Saturday, January 14, 2017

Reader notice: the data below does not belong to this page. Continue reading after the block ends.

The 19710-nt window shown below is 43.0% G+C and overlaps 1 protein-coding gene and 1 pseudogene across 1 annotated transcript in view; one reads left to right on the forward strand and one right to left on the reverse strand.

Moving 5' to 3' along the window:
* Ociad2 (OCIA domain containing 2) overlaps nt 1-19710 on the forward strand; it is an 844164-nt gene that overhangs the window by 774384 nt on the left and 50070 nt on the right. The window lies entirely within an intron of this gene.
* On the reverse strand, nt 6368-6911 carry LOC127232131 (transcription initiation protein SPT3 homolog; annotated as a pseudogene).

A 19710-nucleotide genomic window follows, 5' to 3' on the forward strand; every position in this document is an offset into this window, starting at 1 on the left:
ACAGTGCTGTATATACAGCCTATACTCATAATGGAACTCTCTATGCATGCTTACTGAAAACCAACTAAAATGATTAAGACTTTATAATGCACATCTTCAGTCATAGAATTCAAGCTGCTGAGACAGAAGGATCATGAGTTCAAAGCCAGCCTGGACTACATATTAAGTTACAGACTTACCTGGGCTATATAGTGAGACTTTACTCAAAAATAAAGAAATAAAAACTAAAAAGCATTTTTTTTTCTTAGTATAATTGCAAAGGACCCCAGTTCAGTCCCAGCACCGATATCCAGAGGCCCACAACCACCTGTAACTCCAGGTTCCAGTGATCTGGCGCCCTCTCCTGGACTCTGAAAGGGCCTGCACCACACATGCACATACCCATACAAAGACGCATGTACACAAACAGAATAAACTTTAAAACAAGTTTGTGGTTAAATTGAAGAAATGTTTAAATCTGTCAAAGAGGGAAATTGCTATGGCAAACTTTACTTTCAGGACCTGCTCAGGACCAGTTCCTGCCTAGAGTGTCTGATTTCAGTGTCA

“It is an absolute human certainty that no one can know his own beauty or perceive a sense of his own worth until it has been reflected back to him in the mirror of another loving, caring human being.” ― John Joseph Powell